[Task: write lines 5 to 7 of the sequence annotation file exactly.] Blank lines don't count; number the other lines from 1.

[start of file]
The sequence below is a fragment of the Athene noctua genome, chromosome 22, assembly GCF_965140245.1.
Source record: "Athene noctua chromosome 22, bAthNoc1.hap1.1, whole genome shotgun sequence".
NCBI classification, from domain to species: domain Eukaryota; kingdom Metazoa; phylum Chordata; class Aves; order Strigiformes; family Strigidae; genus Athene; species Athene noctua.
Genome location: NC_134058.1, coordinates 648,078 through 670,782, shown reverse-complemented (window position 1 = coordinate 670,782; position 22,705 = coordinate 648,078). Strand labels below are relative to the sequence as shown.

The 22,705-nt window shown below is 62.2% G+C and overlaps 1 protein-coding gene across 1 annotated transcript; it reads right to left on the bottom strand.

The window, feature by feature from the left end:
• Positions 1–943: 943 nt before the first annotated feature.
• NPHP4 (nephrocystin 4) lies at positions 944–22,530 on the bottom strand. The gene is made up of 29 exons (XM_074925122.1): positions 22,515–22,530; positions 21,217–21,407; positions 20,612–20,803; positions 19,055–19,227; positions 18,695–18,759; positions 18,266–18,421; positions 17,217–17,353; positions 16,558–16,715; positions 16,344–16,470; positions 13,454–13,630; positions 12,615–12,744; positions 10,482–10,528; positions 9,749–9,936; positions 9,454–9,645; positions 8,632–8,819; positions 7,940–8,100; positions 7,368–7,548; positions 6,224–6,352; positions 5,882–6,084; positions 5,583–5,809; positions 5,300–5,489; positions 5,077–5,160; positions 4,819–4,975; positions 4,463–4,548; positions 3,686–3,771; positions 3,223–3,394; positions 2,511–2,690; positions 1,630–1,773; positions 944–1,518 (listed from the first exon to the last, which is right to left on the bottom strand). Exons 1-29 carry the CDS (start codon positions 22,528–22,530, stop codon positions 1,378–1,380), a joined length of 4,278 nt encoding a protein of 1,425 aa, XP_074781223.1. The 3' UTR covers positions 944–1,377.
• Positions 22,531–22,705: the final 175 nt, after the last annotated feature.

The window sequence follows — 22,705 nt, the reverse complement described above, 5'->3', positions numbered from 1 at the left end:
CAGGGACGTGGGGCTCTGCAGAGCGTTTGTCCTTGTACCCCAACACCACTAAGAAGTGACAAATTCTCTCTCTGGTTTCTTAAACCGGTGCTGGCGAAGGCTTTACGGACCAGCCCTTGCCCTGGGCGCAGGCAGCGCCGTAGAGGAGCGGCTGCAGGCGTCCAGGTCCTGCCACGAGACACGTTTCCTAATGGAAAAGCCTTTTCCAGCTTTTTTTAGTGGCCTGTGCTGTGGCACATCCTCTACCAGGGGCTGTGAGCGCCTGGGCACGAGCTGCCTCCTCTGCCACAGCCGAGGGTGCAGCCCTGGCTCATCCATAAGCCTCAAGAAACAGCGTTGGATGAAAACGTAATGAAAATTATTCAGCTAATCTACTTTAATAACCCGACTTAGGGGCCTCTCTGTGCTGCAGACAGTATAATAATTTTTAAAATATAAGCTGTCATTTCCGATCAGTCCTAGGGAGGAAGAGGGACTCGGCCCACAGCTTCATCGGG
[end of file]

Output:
The 22,705-nt window shown below is 62.2% G+C and overlaps 1 protein-coding gene across 1 annotated transcript; it reads right to left on the bottom strand.

The window, feature by feature from the left end:
• Positions 1–943: 943 nt before the first annotated feature.